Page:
Charles Bailey, general counsel for the Texas Hospital Association, said his counterparts in several other states also have expressed interest in pressing state lawmakers for changes. The AHA, however, is not directly involved in Texas legislative activities and is not encouraging this wide range of legislative initiatives, said Richard Wade, an AHA spokesman. "We're preoccupied with the national efforts," he said.
The 38,000-member Texas Medical Association, an equally powerful force in state politics, remains opposed to any efforts to limit the ability of doctors to own specialty hospitals or ambulatory surgery centers as long as those facilities follow federal law.
"I don't know what (the hospitals') strategy is with regard to both a state and a national effort," said Spencer Berthelsen, a Houston internist who is chairman of the council on legislation for the TMA. "I don't know what their motivation is in bringing it forward in Texas. But we definitely have (TMA) policy that supports physician ownership of facilities and equipment."
He said the medical association, which supports full disclosure of physicians' financial interests to their patients, will continue to "actively lobby" lawmakers to inform them of their opposition to the hospital industry's legislative initiatives. Surgical hospitals and ambulatory surgery centers provide "greater innovation, lower costs and, in many cases, quality improvement," he said. "If it wasn't for physician investment, the free-standing ambulatory surgery center would never have come into existence."
The THA, which released a study last week saying that specialty facilities are "draining essential resources" from community hospitals by cherry-picking the best patients for high-margin services like cardiac care and orthopedic surgery, is backing about a half-dozen bills that would restrict or outlaw physician self-referral.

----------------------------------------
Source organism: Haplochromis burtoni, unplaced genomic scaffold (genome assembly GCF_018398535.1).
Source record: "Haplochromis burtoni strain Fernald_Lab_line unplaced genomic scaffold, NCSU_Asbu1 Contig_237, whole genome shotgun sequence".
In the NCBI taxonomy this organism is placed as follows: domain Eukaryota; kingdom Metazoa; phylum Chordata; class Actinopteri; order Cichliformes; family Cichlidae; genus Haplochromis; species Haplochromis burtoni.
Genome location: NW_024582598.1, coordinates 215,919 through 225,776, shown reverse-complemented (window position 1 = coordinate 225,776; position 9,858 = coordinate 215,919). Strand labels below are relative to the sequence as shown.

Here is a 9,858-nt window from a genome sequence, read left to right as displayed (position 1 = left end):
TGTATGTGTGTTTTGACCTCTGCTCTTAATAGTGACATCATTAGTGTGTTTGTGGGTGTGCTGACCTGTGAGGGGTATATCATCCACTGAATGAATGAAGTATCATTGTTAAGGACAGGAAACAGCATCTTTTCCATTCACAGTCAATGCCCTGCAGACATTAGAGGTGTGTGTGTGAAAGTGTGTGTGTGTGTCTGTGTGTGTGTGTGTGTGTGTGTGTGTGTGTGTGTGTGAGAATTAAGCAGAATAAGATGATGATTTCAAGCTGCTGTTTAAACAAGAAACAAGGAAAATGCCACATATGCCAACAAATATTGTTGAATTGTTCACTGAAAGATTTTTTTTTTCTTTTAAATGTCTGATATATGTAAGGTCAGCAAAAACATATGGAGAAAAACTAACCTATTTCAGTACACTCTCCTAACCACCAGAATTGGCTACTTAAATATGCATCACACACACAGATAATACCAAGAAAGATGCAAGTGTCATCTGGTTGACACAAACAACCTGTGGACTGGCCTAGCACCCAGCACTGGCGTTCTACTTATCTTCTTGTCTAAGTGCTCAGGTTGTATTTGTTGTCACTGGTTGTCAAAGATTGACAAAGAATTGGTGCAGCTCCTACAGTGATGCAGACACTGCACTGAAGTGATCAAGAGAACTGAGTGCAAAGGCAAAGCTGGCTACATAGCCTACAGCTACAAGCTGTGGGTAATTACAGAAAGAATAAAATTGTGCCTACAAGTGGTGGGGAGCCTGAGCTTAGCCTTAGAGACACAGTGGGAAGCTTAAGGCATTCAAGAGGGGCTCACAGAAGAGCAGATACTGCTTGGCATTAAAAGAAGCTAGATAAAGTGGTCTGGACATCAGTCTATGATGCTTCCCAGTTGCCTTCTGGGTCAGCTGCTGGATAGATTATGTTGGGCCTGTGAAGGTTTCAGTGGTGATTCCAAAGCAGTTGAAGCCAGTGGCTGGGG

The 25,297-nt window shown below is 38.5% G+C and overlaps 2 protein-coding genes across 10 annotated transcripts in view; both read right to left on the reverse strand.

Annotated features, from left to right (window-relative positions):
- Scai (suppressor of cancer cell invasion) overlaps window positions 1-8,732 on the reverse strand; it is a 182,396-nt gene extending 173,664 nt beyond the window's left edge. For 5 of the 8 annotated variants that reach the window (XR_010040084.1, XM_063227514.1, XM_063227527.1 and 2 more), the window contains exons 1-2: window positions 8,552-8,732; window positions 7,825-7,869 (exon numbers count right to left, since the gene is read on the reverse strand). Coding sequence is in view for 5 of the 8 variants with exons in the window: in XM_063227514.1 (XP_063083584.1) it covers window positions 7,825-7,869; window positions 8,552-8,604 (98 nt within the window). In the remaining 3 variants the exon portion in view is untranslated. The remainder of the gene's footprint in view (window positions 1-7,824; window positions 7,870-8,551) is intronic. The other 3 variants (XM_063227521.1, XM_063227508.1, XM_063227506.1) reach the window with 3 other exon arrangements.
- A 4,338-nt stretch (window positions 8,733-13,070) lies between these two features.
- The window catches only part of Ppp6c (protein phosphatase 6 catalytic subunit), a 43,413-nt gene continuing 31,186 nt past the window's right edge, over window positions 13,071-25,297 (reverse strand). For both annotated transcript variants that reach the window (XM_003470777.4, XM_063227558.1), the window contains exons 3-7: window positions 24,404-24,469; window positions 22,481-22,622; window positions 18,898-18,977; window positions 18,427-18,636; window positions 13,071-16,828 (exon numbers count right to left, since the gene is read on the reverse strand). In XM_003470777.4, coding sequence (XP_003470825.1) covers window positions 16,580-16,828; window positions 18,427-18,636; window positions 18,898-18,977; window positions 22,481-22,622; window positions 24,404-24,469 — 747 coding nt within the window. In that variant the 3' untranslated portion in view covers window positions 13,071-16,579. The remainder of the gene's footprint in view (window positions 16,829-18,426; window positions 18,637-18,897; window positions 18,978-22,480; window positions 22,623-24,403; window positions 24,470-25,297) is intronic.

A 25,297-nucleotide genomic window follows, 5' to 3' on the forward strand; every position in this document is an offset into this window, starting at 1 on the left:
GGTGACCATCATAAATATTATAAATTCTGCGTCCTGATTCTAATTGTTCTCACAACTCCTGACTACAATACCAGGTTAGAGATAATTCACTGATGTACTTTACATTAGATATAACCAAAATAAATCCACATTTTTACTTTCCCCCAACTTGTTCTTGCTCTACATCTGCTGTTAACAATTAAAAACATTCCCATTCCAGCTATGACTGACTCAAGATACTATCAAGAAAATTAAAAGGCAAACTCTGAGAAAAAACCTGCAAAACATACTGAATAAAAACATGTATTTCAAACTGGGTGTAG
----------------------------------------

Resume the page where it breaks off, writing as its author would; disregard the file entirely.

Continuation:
While the current federal moratorium restricts the ability of physicians to refer Medicare or Medicaid patients, one piece of legislation in Texas would apply those restrictions to ambulatory surgery centers, which are not currently covered by the congressional mandate (See related story, p. 29). State legislation in Texas also would close the loophole that provides exceptions in some cases for rural specialty hospitals as long as 75% or more of their patients for particular specialty services live in rural areas. About 100 of the estimated 430 acute-care community hospitals in Texas are located in rural areas, Bailey said.
Bailey acknowledged that the highly restrictive bills, which are all in a very preliminary stage, face rough sledding in the statehouse. Most were introduced within the last two weeks and probably won't be considered by committees until April at the earliest.
"Passing any legislation will be tough," he said. "I think the challenge anyone has is that this is somewhat complicated. Some legislators have said, `Well, this is just a competitive issue; we're not interested.' It's very controversial. They don't want to upset the hospitals in their communities. But they also don't want to upset the doctors."